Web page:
“Once you're in that [Humanitarian Use] category, it's kind of hard to go back and do all of the studies that are necessary to get the traditional FDA approvals to move forward,” Dr. An Do, Assistant Professor in the Department of Neurology at University of California, Irvine, told Engadget. “I think the other issue is that these are orphan diseases. There's a very small group of people that they're catering to.”
As IEEE Spectrum rightfully points out, one loose wire, one degraded connection or faulty lead, and these patients can potentially re-lose what little sight they had regained. There’s also the chance that the implant, without regular upkeep, eventually causes an infection or interferes with other medical procedures, requiring a costly, invasive surgery to remove.
“I am constantly concerned about this,” Putrino admitted. “This is a question that keeps me up at night. I think that, obviously, we need to make sure that companies can in good faith proceed to the next stage of their work as a company before they begin any clinical trials.”
He also calls on the FDA to expand its evaluations of BCI companies to potentially include examining the applicant’s ongoing financial stability. “I think that this is definitely a consideration that we need to think about because we don't want to implant patients and then have them just lose this technology.”
“We always talk to our patients as we're recruiting them about the fact that this is a permanent implant,” Putrino continued. “We make a commitment to them that they can always come to us for device related questions, even outside the scope of the clinical trial.”
But Putrino admits that even with the best intentions, companies simply cannot guarantee their customers of continued commercial success. “I don't really know how we safeguard against the complete failure of a company,” he said. “This is just one of the risks that people are going to take coming in. It's a complex issue and it's one I worry about because we're right here on the bleeding edge and it's unclear if we have good answers to this once the technology goes beyond clinical trials.”
Luckily, the FDA does. As one agency official explained to Engadget, “the FDA’s decisions are intended to be patient-centric with the health and safety of device users as our highest priority.” Should a company go under, file bankruptcy or otherwise be unable to provide the services it previously sold, in addition to potentially being ordered by the court to continue care for its existing patients, “the FDA may also take steps to protect patients in these circumstances. For example, the FDA may communicate to the public, recommendations for actions that health care providers and patients should take.”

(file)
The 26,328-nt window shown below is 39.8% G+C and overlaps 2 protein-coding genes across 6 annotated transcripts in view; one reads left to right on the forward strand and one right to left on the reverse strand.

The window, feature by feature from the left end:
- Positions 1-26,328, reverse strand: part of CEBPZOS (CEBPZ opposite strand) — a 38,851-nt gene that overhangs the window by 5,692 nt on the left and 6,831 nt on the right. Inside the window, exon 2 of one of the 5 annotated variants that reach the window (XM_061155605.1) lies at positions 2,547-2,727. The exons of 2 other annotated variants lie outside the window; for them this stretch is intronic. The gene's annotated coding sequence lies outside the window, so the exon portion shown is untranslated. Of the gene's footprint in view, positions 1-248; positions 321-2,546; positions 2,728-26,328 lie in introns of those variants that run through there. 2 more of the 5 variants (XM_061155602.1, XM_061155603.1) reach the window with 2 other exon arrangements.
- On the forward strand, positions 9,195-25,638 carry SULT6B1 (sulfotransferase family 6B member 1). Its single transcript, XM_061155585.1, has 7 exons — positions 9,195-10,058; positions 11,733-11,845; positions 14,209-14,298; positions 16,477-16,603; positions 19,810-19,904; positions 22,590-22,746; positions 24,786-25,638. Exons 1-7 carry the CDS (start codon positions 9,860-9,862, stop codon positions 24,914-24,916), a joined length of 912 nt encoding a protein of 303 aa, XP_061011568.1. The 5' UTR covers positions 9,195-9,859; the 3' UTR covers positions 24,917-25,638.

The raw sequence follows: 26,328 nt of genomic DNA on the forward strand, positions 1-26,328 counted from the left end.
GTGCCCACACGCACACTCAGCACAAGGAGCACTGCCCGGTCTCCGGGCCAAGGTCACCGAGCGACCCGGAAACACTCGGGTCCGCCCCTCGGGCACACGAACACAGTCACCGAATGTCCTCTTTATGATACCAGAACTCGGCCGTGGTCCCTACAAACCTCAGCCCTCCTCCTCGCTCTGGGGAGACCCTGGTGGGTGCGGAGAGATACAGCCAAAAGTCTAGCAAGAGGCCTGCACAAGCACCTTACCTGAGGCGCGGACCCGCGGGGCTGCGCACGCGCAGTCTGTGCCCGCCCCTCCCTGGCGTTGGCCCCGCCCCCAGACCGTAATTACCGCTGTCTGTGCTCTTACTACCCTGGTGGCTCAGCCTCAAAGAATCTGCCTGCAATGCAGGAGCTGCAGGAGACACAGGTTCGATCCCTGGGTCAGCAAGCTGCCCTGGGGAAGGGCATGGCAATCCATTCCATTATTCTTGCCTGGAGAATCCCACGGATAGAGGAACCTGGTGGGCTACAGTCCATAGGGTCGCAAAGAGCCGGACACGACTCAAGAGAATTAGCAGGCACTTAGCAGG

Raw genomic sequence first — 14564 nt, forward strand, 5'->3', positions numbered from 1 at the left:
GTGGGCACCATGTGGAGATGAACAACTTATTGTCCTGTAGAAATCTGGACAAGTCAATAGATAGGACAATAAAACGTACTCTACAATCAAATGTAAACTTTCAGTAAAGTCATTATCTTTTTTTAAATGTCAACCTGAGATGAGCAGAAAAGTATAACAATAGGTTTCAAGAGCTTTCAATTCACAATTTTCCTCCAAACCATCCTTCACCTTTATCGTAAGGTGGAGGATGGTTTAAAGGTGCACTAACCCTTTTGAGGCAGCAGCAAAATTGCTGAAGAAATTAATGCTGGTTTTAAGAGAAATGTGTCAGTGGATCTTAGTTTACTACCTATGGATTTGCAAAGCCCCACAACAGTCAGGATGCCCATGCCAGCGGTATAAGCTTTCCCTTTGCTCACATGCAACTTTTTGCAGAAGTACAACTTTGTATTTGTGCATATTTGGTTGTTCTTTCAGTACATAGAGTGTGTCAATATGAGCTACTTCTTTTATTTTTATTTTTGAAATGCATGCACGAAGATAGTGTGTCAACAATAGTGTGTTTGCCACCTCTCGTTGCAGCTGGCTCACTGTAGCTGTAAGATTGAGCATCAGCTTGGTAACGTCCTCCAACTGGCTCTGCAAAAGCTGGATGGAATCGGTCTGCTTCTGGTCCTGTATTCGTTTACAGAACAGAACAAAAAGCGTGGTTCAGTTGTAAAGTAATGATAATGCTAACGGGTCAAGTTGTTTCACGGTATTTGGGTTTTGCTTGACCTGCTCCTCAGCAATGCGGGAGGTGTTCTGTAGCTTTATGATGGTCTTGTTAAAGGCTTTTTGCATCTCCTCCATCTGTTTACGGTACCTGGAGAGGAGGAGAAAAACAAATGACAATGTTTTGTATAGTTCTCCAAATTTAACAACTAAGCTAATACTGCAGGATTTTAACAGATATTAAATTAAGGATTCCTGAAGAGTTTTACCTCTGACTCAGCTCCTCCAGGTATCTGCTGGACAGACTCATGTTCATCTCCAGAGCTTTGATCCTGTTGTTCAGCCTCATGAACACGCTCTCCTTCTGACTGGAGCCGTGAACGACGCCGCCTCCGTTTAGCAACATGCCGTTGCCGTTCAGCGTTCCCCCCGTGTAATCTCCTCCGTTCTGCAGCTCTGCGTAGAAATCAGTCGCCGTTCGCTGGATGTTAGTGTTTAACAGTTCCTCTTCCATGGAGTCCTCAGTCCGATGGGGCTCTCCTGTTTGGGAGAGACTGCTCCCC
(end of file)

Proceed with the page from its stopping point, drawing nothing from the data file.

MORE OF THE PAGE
The FDA official also notes that the evaluation process itself involves establishing whether an applicant “demonstrates reasonable assurance of safety and effectiveness of the device when used as intended in its environment of use for its expected life … FDA requirements apply to devices regardless of a firm’s decision to stop selling and distributing the device.”
The Synchron Switch BCI, for its part, is made from biologically inert materials that will eventually be reabsorbed into the body, “so even if Synchron disappeared tomorrow, the Switch BCI is designed to safely remain in the patient’s body indefinitely,” Oxley said. “The BCI runs on a software platform that is designed for stability and independent use, so patients can use the platform without our direct involvement.”
However, this approach “is not sufficient and that, given BCIs’ potential influence on individuals and society, the nature of what is safe and effective and the balance between risk and benefit require special consideration,” argued a 2021 op-ed in the AMA Journal of Ethics. “The line between therapy and enhancement for BCIs is difficult to draw precisely. Therapeutic devices function to correct or compensate for some disease state, thereby restoring one to ‘normality’ or the standard species-typical form.” But what, and more importantly who, gets to define normality? How far below the mean IQ can you get before forcibly raising your score through BCI implantation is deemed worthwhile to society?
The op-ed’s authors concede that “While BCIs raise multiple ethical concerns, such as how to define personhood, respect for autonomy, and adequacy of informed consent, not all ethical issues justifiably form the basis of government regulation.” The FDA’s job is to test devices for safety and efficacy, not equality, after all. As such the authors instead argue that, “a new committee or regulatory body with humanistic aims, including the concerns of both individuals and society, ought to be legislated at the federal level in order to assist in regulating the nature, scope, and use of these devices.”